A night of reminiscing, reflecting and celebrating
After all that wasting, all those miles, the daily suppression of desires, here were Britain’s jockeys giving it large.
Some stayed the course well on Thursday night, looking suspiciously familiar with big nights out. Quite a few, though, unseated majestically early.
Others took a moment to reflect on how their good fortune was intact in comparison with colleagues fallen and allies gone.
Life as a jockey can be unremittingly tough and a slave to iron discipline, so thank God for the Lesters. At a fantastic new setting inside the cavernous, but warmly, bedecked Ricoh Arena near Coventry, jockeys young and old, cherubic and wizened, sober and less so, came together to party.
Ostensibly an awards ceremony, the Stobart Lesters is now 26 years old and is always more than the sum of its parts. Its combatants make it so. Mingling with the glitz is an earthiness evocative of the risks jockeys accept as part of the day job, and which finds a ready outlet through bawdy co-host and former jockey Luke Harvey.
Within a few minutes of the stalls opening, Harvey is on stage asking lady jockey of the year Josephine Gordon a question related to her impending relocation from Lambourn to Newmarket.
“I’m not answering that!” comes the flushed reply.
Other winners were more forthcoming, albeit under tenderer handling from Harvey and co-host Oli Bell. Craig Nichol and Colm McCormack won their first Lesters and each bore witness to the hard graft required to make a noise in jump racing in the north. The wasting, driving and suppression of desires are unyielding and on top of that the opportunities fewer than in the south; leaving Nichol feeling only “so-so” when walking on stage.
“I’m very happy, but I want to say good luck to Ryan Hatch,” Nichol said. “It is very hard lying in a hospital bed when you can’t sit up. Our thoughts go to him.”
Robert Winston’s road to his first Lester has been long and winding, and when his time came, it was warmly celebrated with his parents, partner and other family members as he won Flat ride of the year, sponsored by the Racing Post, for his nerveless gig on Librisa Breeze at Ascot.
Winston mused on the fickleness of the sport, admitting to having contemplated the merits of continuing into this his 21st season.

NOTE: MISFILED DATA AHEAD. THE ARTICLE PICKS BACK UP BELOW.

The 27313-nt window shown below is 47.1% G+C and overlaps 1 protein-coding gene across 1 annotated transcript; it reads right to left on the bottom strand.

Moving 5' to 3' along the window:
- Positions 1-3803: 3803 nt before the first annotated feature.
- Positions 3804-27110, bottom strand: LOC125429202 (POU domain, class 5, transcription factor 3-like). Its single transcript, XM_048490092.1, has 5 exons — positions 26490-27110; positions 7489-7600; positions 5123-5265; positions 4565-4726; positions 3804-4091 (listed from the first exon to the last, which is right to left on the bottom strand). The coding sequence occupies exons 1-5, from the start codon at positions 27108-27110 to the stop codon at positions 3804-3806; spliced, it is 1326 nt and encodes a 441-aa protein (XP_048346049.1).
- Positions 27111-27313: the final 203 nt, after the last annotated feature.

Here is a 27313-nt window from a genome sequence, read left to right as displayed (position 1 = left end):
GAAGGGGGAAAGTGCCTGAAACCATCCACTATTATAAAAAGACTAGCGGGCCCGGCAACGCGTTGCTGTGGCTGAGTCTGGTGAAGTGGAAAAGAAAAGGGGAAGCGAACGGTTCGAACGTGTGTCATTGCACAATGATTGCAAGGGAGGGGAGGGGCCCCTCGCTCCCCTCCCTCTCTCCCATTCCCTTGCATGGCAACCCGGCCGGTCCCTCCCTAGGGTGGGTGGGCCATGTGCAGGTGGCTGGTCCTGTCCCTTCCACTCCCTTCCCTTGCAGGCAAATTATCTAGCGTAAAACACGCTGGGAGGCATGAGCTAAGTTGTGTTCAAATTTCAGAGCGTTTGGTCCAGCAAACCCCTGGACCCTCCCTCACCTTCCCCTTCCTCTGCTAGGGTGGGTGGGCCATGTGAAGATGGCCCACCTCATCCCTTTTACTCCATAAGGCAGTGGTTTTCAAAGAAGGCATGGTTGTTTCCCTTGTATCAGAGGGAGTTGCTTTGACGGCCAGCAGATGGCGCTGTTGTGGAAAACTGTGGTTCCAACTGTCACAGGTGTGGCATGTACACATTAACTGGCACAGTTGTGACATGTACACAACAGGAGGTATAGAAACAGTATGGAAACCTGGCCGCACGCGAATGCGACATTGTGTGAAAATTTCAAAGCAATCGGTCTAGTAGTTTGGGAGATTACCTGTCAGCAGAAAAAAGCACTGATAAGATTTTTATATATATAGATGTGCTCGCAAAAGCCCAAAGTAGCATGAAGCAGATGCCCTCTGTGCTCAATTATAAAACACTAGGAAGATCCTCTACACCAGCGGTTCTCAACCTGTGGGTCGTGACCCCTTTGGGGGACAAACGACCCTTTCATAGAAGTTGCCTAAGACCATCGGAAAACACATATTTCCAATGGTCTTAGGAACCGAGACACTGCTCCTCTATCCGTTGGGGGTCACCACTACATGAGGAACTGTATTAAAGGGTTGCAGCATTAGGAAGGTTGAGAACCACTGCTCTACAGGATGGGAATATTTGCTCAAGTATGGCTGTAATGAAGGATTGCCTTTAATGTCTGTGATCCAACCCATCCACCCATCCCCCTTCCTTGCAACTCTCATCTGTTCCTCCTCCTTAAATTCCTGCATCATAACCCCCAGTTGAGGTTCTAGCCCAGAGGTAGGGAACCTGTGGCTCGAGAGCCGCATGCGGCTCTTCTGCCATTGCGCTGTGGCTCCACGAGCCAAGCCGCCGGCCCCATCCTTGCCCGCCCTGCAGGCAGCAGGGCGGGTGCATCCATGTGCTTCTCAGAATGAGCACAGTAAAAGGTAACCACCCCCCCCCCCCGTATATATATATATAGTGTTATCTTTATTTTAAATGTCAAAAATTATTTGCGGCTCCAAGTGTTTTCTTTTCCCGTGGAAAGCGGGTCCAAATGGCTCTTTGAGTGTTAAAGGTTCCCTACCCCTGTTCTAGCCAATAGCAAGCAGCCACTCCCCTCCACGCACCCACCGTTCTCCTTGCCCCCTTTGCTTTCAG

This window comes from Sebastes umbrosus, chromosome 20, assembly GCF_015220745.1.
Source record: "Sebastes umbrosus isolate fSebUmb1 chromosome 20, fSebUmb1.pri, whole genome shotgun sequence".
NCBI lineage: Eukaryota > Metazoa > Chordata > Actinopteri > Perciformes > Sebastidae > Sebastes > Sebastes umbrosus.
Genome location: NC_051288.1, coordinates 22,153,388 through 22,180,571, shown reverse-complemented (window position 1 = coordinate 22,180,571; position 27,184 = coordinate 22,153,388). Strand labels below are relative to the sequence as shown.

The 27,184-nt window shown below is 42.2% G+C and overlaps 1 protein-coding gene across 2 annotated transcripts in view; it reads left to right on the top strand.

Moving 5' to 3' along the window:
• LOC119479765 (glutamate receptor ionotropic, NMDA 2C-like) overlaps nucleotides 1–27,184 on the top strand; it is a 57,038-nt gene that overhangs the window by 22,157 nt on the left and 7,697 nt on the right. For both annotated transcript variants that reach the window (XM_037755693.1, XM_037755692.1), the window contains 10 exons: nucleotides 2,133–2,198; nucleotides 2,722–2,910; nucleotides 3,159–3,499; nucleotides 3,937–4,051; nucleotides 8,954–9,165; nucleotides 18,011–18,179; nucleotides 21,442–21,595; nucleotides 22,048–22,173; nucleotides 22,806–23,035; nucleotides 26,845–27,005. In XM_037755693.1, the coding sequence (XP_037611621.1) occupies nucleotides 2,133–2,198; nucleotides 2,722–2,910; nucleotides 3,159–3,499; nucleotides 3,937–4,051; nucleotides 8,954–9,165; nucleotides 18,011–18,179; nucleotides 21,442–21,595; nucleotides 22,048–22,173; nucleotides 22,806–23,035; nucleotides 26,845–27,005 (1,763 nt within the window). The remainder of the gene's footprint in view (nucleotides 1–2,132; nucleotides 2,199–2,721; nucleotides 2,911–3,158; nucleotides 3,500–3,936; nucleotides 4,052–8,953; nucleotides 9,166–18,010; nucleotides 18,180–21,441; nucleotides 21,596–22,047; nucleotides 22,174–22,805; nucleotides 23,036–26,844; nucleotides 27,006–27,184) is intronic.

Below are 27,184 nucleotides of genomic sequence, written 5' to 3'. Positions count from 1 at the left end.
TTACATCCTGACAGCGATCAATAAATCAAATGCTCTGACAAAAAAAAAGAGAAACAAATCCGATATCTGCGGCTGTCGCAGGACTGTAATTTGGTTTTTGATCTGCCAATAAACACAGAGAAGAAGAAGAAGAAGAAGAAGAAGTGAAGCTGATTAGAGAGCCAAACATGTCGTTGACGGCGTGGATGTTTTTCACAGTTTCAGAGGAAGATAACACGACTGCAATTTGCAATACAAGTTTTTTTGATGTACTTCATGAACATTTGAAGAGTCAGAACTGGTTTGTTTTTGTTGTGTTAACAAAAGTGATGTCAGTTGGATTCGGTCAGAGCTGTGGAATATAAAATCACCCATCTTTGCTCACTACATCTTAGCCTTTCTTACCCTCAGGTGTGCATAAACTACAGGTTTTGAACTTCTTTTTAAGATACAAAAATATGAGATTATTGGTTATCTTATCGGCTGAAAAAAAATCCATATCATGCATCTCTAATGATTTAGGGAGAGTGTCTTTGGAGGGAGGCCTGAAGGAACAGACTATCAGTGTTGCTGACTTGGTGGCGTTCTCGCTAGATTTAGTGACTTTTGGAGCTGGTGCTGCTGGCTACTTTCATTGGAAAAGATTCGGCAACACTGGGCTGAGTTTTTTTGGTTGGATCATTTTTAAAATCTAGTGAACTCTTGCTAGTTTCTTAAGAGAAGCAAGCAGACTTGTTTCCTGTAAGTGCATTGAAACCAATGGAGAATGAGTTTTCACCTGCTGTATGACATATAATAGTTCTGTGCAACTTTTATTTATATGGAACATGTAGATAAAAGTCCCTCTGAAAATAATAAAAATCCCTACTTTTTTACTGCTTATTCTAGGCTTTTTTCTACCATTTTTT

The patience drummed into him years earlier by Lynda and Jack Ramsden, he said, had flickered across his synapses a furlong and a half out at Ascot when a clear run looked the last option and “my heart was coming out of my throat”. The virtue of patience? Glorious victory and a first Lester.
Winston thus drew level with none other than Richard Johnson in number of Lesters won. The champion jump jockey’s first had arrived 20 years earlier, as top conditional, with none since.
No worries, Johnson’s name featured among four listed for the jump jockey special recognition award in light of him having finally won the title.
This was one gong which perhaps Johnson could happily let slip as the winner was Tom O’Ryan, who, in as powerful a message from the jockey collective as you could imagine, doubled up with the Flat jockey special recognition award, each being accepted by his widow Wendy.
O’Ryan had enjoyed his night at the Lesters last year shortly after ending his distinguished and award-winning career as writer with the Racing Post. His death in August robbed many of the wisdom accrued as writer, jockey, coach, broadcaster and horseman.
“I could stand here till midnight to talk about Tom,” said Dale Gibson, executive director (racing) for the Professional Jockeys Association. “He touched so many people’s hearts. He’ll be looking down on us now having a fag and probably swearing. You could have given a horse the worst ride in history on a dark day at Sedgefield and Tom would make you feel like King Kong.”
After a break for more food and more wine, Jim Crowley’s Lester as Flat jockey of the year left one to come before the dance floor filled. As the night wore on, a mass of tired and emotional young jockeys tried to make sense of the beat while, there at the front, was a couple dancing quietly together, unheralded and almost unnoticed. It was the closest that Sir Anthony and Lady McCoy came to the stage all evening.
McCoy earned the jump jockey of the year Lester in 19 of the previous 20 years and while this time around the nominations featured messrs Coleman, Fehily and Hughes there was only going to be one winner. Back for the first time since 1996 was Richard Johnson, and with a mission to highlight the reason he revels in the great triviality.
“Being in the weighing room is great fun, I really enjoy it,” he said.
“You enjoy it?” asked a bemused Harvey.
“I’ve no brain cells left at all,” Johnson added.
This year's winners
Flat jockey Jim Crowley
Jump jockey Richard Johnson
Lady jockey Josephine Gordon
Apprentice jockey Josephine Gordon
Conditional jockey Craig Nichol
Racing Post Flat ride of the year Robert Winston on Librisa Breeze at Ascot on October 1
Flat jockey special recognition Tom O'Ryan
Jump ride of the year Colm McCormack on Fiddler's Flight at Sedgefield on February 9
Jump jockey special recognition Tom O'Ryan